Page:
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Greenfield Community College

GCC to train baby boomers in home care aid with grant

GREENFIELD — Greenfield Community College will use a new $15,000 grant to develop a home care aide instructional program for people 50 and older.

GCC is one of 100 colleges and universities across the country that are part of a grant-funded effort to train 10,000 baby boomers in new jobs. The American Association of Community Colleges is targeting high-demand occupations that give back to the community, including health care, education and social services.

The college already offers a personal and home care aide training program, which teaches students how to assist individuals with activities of daily living (like bathing and dressing) and home management.

This grant will allow the college to improve the program, with the help of the Franklin County Home Care Corp. and the Franklin Hampshire Regional Employment Board, to help baby boomers find jobs. College administrators will also adapt the program so it meets standards needed for students to receive state certifications.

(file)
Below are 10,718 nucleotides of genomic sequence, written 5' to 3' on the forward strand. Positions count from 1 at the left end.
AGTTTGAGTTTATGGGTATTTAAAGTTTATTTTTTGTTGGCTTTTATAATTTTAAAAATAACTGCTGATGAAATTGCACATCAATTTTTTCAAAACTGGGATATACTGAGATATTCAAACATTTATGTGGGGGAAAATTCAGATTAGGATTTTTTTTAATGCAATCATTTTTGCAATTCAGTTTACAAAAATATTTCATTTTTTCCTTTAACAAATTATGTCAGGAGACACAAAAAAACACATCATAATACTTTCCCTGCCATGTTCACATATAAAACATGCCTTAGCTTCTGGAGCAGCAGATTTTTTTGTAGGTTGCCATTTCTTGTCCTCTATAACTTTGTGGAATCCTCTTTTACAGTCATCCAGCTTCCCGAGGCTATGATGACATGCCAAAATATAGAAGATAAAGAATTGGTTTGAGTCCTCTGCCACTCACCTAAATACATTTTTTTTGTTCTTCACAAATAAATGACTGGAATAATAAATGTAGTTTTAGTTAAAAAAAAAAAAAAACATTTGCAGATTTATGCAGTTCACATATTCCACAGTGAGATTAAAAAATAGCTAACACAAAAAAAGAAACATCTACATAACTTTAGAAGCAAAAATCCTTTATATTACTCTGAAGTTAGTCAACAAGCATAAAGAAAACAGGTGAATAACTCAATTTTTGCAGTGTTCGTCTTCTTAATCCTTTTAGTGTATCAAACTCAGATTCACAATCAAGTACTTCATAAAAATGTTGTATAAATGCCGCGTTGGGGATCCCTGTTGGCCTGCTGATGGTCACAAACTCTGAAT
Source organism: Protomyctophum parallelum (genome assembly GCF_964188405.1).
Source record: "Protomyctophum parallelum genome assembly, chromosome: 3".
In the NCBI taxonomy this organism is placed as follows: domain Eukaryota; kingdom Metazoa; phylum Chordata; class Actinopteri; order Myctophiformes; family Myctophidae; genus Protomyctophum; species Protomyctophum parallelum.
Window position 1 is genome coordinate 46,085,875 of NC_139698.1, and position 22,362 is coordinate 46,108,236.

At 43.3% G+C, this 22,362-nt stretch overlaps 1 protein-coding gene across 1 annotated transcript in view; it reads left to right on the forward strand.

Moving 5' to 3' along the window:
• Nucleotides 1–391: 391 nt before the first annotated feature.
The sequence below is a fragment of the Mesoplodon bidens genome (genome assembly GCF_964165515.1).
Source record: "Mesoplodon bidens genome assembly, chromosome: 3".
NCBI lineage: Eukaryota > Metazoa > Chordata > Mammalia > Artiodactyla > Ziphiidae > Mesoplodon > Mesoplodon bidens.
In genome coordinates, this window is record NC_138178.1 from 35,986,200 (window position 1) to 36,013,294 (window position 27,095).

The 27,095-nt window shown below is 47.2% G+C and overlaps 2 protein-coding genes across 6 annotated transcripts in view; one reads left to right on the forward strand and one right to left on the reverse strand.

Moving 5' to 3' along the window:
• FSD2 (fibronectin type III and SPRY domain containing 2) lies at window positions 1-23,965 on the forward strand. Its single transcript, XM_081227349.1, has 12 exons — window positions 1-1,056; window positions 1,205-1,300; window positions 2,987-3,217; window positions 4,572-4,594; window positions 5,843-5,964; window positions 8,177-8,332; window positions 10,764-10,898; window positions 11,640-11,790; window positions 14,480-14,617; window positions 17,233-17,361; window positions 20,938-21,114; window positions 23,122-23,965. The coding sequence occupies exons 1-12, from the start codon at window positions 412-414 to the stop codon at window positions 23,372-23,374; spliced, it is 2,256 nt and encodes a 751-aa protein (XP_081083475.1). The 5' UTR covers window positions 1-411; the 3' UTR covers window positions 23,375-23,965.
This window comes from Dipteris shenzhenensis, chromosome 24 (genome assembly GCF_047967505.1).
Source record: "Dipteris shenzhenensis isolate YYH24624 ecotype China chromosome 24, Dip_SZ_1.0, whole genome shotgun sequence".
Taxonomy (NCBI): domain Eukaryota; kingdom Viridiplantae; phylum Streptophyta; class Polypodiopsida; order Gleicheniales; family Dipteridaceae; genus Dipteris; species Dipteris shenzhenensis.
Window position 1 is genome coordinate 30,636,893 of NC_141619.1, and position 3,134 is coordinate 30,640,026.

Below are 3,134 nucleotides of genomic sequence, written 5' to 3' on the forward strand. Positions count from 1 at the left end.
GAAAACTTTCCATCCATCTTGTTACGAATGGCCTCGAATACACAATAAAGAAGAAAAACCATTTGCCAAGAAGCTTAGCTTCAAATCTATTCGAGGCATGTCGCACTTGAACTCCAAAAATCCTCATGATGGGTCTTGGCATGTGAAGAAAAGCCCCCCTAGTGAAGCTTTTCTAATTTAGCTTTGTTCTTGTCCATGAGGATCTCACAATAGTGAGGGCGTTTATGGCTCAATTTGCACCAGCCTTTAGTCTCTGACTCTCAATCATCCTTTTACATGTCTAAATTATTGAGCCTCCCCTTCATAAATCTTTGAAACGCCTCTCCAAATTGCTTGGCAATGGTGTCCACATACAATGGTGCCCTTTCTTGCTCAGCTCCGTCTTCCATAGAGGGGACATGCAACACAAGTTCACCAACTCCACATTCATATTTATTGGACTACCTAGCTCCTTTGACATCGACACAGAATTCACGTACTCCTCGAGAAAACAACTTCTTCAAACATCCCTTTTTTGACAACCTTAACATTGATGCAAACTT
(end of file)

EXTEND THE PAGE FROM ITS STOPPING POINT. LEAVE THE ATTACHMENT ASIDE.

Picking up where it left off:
Robert Barba, the college’s dean of community education, said that the college chose to focus on home health aides first because of demand. In GCC’s grant application, the college wrote that a federal report found that over half of the country’s home health aides are over the age of 45.

The 60-hour, noncredit course will cost $600 and will be offered sometime next spring, said Barba. About 20 people can enroll in each class, and Barba said demand will determine just how many sections the college offers next year.

Home Care Executive Director Roseann Martoccia said that her organization will promote and refer people to the program. The grant also provides new marketing tools and resources that the college can use.

Then, the college will work with both Home Care and the regional employment board to help connect program graduates with jobs.

“Adults over 50 are a growing population in our region,” said GCC President Robert Pura. “Aligning their employment training opportunities with area employer work force gaps aligns with our college mission to serve the diverse educational needs of this community.”

All schools were awarded $7,500 in the first year and will receive $7,500 again next year if the program succeeds, said Mary Sue Vickers, director of the Plus 50 Initiative at American Association at Community Colleges.

She said that the program is focused on jobs in health care, education and social services because older people seeking a new career gravitate toward jobs that help people in the community.

You can reach Chris Shores at: or 413-772-0261, ext. 264

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